What is the reason? Many activists have fought for Indigenous Peoples Day for decades, arguing that Columbus Day, along with statues and other memorializations of Columbus whitewash the brutal history of native enslavement and genocide that represent his true legacy. In his own journal, Columbus wrote of his first encounter with indigenous people on Oct. 11, 1492, in present-day Haiti, referring to them as “servants.”(Fortune.com)
Actually, a movement to abolish Columbus Day and replace it with Indigenous Peoples Day has been gaining momentum across the country over the past few years with Los Angeles becoming the biggest city in the country last year to toss Columbus overboard in favor of recognizing the victims of colonialism.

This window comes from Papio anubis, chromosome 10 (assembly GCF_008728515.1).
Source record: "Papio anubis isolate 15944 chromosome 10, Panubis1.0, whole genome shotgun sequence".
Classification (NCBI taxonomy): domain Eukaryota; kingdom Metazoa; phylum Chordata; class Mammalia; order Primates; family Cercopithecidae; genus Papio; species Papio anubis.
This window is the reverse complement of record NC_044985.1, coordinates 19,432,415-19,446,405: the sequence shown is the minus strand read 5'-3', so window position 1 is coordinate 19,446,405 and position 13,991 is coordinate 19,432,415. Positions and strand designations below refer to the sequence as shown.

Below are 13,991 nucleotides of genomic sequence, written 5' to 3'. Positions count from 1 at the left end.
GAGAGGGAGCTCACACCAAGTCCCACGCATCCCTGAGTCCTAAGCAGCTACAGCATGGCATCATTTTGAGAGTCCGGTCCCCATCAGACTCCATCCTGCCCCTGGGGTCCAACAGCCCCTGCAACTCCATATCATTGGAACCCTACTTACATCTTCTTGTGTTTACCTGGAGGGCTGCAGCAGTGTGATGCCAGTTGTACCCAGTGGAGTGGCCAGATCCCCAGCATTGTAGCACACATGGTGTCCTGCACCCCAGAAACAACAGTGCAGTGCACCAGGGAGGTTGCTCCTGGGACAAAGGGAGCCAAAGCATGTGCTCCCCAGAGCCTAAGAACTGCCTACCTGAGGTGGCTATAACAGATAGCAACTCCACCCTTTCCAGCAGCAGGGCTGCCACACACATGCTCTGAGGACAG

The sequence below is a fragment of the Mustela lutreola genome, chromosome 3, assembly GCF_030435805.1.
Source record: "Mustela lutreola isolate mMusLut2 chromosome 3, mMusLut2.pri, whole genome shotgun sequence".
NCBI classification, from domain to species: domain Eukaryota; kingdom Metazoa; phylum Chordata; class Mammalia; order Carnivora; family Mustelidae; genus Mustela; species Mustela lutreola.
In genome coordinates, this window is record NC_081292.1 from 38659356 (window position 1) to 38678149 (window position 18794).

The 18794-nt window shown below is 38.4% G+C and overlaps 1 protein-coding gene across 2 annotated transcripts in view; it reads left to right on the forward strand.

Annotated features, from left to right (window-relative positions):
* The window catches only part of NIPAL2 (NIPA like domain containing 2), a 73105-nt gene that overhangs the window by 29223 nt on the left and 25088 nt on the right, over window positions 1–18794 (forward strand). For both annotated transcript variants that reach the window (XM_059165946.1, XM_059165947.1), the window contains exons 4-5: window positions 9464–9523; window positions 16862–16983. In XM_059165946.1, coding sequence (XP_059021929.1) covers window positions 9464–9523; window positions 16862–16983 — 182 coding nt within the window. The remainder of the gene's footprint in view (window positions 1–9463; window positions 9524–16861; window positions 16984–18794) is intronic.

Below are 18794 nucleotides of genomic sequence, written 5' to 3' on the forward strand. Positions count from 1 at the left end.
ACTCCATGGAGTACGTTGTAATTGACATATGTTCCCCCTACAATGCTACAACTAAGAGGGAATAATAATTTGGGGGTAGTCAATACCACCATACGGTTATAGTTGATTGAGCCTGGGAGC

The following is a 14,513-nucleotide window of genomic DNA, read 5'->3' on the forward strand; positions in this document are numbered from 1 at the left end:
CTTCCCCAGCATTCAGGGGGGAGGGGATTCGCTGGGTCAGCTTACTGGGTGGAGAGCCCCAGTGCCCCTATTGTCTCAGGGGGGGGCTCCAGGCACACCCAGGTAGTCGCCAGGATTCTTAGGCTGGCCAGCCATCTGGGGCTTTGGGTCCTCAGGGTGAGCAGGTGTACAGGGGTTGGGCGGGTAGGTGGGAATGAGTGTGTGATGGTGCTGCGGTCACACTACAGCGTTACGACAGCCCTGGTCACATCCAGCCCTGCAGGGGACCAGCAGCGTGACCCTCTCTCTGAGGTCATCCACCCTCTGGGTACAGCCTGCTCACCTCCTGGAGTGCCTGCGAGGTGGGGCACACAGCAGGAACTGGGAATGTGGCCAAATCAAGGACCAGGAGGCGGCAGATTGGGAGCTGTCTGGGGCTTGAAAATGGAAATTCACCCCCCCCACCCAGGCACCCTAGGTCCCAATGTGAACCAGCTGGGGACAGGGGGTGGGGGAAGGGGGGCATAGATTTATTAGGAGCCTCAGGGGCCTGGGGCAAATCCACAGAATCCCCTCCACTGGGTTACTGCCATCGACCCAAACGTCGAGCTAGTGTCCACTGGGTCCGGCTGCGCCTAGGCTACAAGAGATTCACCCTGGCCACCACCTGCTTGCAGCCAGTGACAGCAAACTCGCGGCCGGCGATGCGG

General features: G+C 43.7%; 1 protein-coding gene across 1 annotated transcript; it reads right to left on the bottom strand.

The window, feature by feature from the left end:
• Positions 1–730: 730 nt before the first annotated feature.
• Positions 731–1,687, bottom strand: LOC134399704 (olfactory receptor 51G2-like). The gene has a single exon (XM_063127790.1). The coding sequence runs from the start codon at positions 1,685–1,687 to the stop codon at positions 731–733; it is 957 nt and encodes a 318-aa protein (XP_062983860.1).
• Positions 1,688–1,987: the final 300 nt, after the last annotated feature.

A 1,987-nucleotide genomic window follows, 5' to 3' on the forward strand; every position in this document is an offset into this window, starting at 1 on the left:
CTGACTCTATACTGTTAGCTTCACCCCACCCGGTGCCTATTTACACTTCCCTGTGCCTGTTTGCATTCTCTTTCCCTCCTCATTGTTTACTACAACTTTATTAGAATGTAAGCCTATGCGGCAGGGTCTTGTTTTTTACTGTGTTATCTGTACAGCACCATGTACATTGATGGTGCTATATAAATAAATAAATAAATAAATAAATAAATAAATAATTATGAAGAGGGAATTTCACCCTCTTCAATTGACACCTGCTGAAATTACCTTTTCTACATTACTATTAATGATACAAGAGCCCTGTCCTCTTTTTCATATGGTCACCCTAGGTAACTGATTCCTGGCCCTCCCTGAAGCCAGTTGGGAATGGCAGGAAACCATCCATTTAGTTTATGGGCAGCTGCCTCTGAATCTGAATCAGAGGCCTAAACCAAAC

Seattle, Albuquerque, Austin, Texas, San Francisco, Seattle, and Denver are a few of the other cities that have done the same (Nola.com).
For that reason, now is the time to celebrate the Indigenous Peoples’ Day as a holiday that celebrates the Indigenous peoples of America and commemorates their shared history and culture.
For additional multicultural celebrations visit the 2018 Diversity Calendar.